What WikiLeaks did differently when it stormed the scene in 2006 was to combine a similar decentralized, open culture of participation with cooperation from legacy news outlets. Not only could established media partners help sift through the massive database of documents, they could also spread the news far and wide. “Mainstream media offered WikiLeaks a major pathway to getting an important subject to the public, an effect that was amplified by the orchestrated publication of the reporting by legacy newspapers,” notes de la Serna.
WikiLeaks published “several leaks of critical importance for the understanding of current events and international diplomacy—starting with the release of a leaked video on the 2007 U.S. Baghdad airstrike, and followed by the Afghan War Logs, and the Iraq War Logs.” But it was “the coordinated release of US cables in collaboration with five traditional media organizations in the United States and Europe, and later with many others around the world,” that was most influential in setting the stage for collaboration with global impact.
The most successful journalistic collaborations today, it seems, often rely and build on shared resources that are independent of ownership—whether they be public databases, open-source technology, or networked communities. They don’t all have to be dramatic whistleblowing initiatives either. Great current examples include the Stanford Open Policing Project, a public repository of national data on police misconduct, supported by an interdisciplinary team of researchers and journalists at Stanford University; and MuckRock, a nonprofit site that convenes journalists, researchers, activists, and individuals who request, analyze, and share government documents. Some of the most crucial collaborations are even among unnamed partners or contributors building digital tools or unearthing news of public importance for others to use.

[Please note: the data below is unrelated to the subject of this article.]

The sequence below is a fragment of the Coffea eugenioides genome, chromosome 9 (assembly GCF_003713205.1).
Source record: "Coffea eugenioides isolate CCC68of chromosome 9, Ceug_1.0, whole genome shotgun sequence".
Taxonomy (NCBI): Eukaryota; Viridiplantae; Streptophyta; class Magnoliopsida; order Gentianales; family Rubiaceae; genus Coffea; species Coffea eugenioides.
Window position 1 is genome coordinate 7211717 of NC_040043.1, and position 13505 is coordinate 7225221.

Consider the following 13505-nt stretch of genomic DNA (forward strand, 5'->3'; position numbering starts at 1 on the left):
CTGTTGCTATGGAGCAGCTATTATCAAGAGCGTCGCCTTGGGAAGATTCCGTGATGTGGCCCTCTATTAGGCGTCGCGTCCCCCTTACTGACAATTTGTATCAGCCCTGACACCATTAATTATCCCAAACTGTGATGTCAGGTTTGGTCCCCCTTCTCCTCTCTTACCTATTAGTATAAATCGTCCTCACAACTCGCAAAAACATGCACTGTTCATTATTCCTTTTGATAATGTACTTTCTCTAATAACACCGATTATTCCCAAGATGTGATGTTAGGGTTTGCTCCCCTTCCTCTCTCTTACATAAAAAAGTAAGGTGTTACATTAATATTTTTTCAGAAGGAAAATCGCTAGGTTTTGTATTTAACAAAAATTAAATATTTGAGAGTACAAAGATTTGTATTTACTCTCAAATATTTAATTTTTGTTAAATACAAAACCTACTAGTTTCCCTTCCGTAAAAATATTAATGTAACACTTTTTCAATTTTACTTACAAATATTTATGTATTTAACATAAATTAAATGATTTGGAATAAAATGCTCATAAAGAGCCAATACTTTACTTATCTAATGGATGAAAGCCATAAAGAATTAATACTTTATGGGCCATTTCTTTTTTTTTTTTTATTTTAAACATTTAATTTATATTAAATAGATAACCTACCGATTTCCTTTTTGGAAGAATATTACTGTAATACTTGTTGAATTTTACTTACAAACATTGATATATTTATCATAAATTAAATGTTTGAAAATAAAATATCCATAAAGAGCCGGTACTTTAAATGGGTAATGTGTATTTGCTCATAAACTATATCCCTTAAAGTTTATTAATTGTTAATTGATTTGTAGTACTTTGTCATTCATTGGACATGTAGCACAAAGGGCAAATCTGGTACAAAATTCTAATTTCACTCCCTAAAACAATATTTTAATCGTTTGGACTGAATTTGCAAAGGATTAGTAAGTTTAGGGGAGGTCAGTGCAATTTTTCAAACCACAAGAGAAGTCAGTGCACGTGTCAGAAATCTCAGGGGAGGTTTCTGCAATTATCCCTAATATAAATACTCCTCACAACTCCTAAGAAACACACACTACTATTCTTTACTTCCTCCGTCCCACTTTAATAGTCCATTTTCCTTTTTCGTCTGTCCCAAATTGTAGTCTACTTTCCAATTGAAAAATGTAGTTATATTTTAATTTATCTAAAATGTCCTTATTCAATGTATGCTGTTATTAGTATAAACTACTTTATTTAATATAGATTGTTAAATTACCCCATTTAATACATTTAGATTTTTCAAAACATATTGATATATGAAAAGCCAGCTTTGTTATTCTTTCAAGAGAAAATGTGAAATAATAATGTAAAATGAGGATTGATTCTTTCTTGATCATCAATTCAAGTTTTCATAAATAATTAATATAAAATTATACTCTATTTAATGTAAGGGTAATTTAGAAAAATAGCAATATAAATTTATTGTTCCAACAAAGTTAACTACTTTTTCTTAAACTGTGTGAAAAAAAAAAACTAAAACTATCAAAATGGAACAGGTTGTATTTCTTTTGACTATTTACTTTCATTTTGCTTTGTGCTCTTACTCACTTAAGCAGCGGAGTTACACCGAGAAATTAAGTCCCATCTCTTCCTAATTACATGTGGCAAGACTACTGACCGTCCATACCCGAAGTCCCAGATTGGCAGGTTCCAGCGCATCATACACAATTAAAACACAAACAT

But what results in an emerging “commons” is more complicated than our usual image of a public park or open square. As de la Serna defines it, the new journalism commons is made up of “complex global information” systems with “many intricate dependencies and no clear boundaries.” Like physical commons, though, it will require careful management and maintenance from its community of users.
The issues at play, the new research suggests, are the equity, accessibility, and safety of shared digital knowledge. Just as in the mid-1990s the Library of Congress began to designate certain books, images, and footage under the “commons,” there’s an argument to be made for thinking about the emerging collective infrastructure for newsgathering under this model. Classifying it in such a way could mean that we don’t fail to think about its long-term preservation. It could also put collaboration at the forefront of the future of news.